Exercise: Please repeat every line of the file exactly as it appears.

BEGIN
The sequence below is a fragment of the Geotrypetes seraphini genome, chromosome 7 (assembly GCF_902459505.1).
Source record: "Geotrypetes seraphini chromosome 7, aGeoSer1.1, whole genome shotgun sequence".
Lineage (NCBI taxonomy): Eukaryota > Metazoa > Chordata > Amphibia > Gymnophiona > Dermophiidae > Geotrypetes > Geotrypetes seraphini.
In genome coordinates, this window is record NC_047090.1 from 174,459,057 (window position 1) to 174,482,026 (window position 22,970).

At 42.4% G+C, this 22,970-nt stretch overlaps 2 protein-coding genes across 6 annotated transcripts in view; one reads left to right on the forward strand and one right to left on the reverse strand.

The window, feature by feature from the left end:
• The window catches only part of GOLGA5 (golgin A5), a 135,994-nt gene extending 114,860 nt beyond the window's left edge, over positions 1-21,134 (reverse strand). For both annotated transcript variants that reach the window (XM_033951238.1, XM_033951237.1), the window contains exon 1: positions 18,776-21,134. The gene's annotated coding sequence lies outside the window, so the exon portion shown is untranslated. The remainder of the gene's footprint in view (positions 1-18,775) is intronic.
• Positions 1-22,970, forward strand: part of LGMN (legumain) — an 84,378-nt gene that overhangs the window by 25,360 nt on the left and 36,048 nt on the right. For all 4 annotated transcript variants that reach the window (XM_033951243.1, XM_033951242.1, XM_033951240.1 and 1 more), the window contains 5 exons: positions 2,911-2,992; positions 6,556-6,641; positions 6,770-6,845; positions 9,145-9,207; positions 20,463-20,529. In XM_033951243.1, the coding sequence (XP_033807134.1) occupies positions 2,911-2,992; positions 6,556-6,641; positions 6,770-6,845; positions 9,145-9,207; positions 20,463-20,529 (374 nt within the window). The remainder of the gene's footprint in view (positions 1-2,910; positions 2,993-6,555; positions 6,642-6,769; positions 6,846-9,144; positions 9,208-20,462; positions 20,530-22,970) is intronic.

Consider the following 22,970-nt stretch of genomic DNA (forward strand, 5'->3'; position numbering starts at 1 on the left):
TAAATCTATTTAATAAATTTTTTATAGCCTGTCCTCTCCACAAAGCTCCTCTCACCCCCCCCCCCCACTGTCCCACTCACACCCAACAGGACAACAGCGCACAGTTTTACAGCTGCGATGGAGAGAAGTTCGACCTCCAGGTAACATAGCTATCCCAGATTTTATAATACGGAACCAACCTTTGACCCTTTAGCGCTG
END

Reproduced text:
The sequence below is a fragment of the Geotrypetes seraphini genome, chromosome 7 (assembly GCF_902459505.1).
Source record: "Geotrypetes seraphini chromosome 7, aGeoSer1.1, whole genome shotgun sequence".
Lineage (NCBI taxonomy): Eukaryota > Metazoa > Chordata > Amphibia > Gymnophiona > Dermophiidae > Geotrypetes > Geotrypetes seraphini.
In genome coordinates, this window is record NC_047090.1 from 174,459,057 (window position 1) to 174,482,026 (window position 22,970).

At 42.4% G+C, this 22,970-nt stretch overlaps 2 protein-coding genes across 6 annotated transcripts in view; one reads left to right on the forward strand and one right to left on the reverse strand.

The window, feature by feature from the left end:
• The window catches only part of GOLGA5 (golgin A5), a 135,994-nt gene extending 114,860 nt beyond the window's left edge, over positions 1-21,134 (reverse strand). For both annotated transcript variants that reach the window (XM_033951238.1, XM_033951237.1), the window contains exon 1: positions 18,776-21,134. The gene's annotated coding sequence lies outside the window, so the exon portion shown is untranslated. The remainder of the gene's footprint in view (positions 1-18,775) is intronic.
• Positions 1-22,970, forward strand: part of LGMN (legumain) — an 84,378-nt gene that overhangs the window by 25,360 nt on the left and 36,048 nt on the right. For all 4 annotated transcript variants that reach the window (XM_033951243.1, XM_033951242.1, XM_033951240.1 and 1 more), the window contains 5 exons: positions 2,911-2,992; positions 6,556-6,641; positions 6,770-6,845; positions 9,145-9,207; positions 20,463-20,529. In XM_033951243.1, the coding sequence (XP_033807134.1) occupies positions 2,911-2,992; positions 6,556-6,641; positions 6,770-6,845; positions 9,145-9,207; positions 20,463-20,529 (374 nt within the window). The remainder of the gene's footprint in view (positions 1-2,910; positions 2,993-6,555; positions 6,642-6,769; positions 6,846-9,144; positions 9,208-20,462; positions 20,530-22,970) is intronic.

Consider the following 22,970-nt stretch of genomic DNA (forward strand, 5'->3'; position numbering starts at 1 on the left):
TAAATCTATTTAATAAATTTTTTATAGCCTGTCCTCTCCACAAAGCTCCTCTCACCCCCCCCCCCCACTGTCCCACTCACACCCAACAGGACAACAGCGCACAGTTTTACAGCTGCGATGGAGAGAAGTTCGACCTCCAGGTAACATAGCTATCCCAGATTTTATAATACGGAACCAACCTTTGACCCTTTAGCGCTG